Networks – Part 1 What is a Network?

Whether you currently use a network, are thinking about implementing or upgrading a network, or just don’t have a clue where to start, then this feature is for you.  We will be explaining what a network can do, how to set one up, trouble shooting, reviewing different network software and more.


In this first issue we explain what a network is and what it can do.  The most common type of network in organisations is known as a LAN; this is the type of network that we are concentrating on in this article.


What is a LAN

A LAN is a local area network. Within a single building or small geographical area, a LAN enables you to connect a group of personal computers.  Staff using these networked computers can then share information.  Without a LAN, sharing files means copying them to a disk and then walking over to another computer.  This method does not allow several people to access the same file at the same time.  In addition to easily sharing files, people on a LAN can share a printer, a CD-ROM drive, a modem, or even a fax machine.

Understanding What A LAN Can Do

A LAN can do virtually everything a mainframe computer or minicomputer can do, at a much lower cost.  Throughout an organisation, people can share computer resources and information, and they can work together on projects and tasks that require coordination and communication, even though they may not be physically close. In the event of network crash, each person may be able to continue working on their personal computer, whereas a crash on a mainframe or minicomputer, on the other hand, could bring work to a halt for an entire organisation.

Here are a few things that you can do with a LAN that you cannot easily do with a non-networked, stand-alone personal computer:


a)   Share files. A LAN enables many users to share a single copy of a file stored on a central file server, which helps the organisation keep its records, documents, and other files consistent.

b)   Transfer files. A LAN enables you to copy files from machine to machine without having to exchange floppy disks. This is especially useful for large files that don’t fit on a single floppy.

c)   Access information and files.  A LAN enables anyone to run accounting software or other application software from any of its workstations. Employees can access software tools from any LAN-connected desktop computer.

d)   Printer sharing. Using a LAN, you can share one or more printers among several workstations.

e)   Electronic mail. You can use a LAN as a post office to send memos, reports, and typed messages to other people in other parts of the building, providing a paperless “interoffice memo” environment.


Understanding The Components Of A LAN

A LAN is a combination of computers, cables, network adapter cards, network operating system software, and application software.  On A LAN, each personal computer is called a workstation, except for one or more computers designated as file servers.  Each workstation and file server contains a network adapter card.  LAN cables (or other media) connect all workstations and file servers. In addition to an operating system, each workstation runs network software that enables it to communicate with the files servers. In turn, the file servers run network software that communicates with the workstations and serves up files to those workstations.  Workstations are usually operated by employees and file servers are usually located in a separate room or closet.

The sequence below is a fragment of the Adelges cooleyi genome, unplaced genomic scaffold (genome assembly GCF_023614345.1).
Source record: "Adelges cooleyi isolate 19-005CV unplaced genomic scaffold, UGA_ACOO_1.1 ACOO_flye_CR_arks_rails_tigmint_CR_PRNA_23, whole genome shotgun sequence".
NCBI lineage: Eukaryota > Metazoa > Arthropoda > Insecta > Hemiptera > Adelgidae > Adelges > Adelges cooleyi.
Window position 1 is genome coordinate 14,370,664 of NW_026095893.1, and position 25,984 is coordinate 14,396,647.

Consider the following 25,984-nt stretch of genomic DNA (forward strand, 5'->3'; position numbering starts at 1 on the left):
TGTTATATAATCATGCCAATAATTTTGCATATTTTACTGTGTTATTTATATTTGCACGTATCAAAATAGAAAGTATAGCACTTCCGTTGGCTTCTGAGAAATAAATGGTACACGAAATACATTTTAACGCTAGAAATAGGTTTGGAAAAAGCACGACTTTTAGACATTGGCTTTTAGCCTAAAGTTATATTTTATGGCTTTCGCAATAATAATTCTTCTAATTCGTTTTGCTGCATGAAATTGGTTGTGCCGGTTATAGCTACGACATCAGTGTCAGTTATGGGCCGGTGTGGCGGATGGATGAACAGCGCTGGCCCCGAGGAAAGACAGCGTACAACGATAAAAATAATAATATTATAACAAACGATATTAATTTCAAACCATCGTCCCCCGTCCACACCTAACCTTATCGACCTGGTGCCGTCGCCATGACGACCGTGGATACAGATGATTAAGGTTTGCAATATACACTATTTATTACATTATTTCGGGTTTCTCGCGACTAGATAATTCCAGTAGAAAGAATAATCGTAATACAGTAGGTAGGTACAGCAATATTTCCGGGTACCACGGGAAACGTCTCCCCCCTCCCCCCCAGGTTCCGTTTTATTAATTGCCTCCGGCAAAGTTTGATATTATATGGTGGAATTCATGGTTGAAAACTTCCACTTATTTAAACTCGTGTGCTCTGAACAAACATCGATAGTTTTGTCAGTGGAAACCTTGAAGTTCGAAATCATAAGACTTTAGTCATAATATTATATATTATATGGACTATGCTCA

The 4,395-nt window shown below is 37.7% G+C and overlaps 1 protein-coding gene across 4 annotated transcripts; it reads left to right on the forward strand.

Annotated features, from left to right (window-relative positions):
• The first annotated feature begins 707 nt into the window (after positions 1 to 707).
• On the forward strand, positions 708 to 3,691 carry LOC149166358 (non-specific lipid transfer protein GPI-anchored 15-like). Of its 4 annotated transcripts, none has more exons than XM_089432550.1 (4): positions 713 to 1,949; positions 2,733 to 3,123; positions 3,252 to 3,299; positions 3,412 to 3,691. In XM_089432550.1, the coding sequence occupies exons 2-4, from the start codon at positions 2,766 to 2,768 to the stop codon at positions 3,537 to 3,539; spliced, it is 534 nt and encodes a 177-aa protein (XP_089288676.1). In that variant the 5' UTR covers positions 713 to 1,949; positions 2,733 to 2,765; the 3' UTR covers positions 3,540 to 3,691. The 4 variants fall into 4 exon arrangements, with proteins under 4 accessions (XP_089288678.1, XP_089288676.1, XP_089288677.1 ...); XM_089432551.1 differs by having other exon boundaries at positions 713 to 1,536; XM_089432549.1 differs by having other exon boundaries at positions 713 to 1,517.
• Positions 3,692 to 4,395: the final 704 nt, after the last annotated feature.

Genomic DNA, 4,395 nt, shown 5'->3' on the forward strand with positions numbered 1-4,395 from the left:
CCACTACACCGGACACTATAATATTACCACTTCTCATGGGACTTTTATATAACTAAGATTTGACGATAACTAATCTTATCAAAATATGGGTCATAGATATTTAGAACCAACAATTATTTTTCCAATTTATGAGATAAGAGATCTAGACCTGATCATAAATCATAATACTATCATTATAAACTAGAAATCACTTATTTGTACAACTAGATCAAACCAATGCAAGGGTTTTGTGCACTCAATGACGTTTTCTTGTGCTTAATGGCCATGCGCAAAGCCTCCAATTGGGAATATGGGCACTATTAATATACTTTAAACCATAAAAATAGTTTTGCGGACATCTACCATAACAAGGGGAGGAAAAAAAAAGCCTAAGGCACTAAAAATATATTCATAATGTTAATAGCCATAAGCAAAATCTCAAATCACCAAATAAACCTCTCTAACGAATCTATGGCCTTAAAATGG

The workstations are the various PC’s or terminals connected to the file server. Employees use these PC’s on their own or, with network software, link to the file server to access programs, data, printers, etc. Workstations are often referred to as clients.


When you use a workstation, it behaves in almost all respects like a stand-alone PC. If you inspect it closely, though, you’ll observe four typical characteristics that set it apart from a stand-alone computer:


a)    Extra messages appear on-screen as the computer starts up. These messages inform you that network software is loading at the workstation.

b)    You have to provide your user identification (or account ID) and a password before you can use the LAN. This is the logon procedure.

c)    After you logon to the LAN, you see additional drive letters that you can access.

d)    Your memos or reports may be printed in a remote location on the LAN.


File Servers

In contrast to workstations, a file server is a computer that serves all the workstations-primarily by storing and retrieving data from files shared on its disks. File servers are usually faster and larger than workstations with larger amounts of RAM.  Servers must be high-quality, heavy-duty machines because, in serving the whole network, they do many times the work of an ordinary workstation computer. The server is usually a repository of data for an entire organisation.  In particular, the server’s hard disk(s) must be durable and reliable.


On smaller LANs the file server may double as a workstation.  This option does, however, have risks.  Serving an entire network can be a big job that does not leave much spare horsepower for workstation duties and if the end-user locks up the workstation that doubles as the file server, the network also locks up.


Ensuring LAN Security

With a LAN, everyone’s files are stored in one big container.  Unless you provide for security and privacy, anyone can look at - and modify - any file.  Any user can easily rifle through the personal papers of any other user, including the personnel records and confidential records.  You may want to set up a security system on a LAN for the following reasons:

a)   Limiting damage: It is possible for someone to accidentally type something that they did not mean to.  For example ‘DEL’ instead of ‘DIR’ in the wrong place could destroy a number of files rather than listing them.  Someone typing the wrong thing on a LAN can wipe out everyone’s files in addition to their own.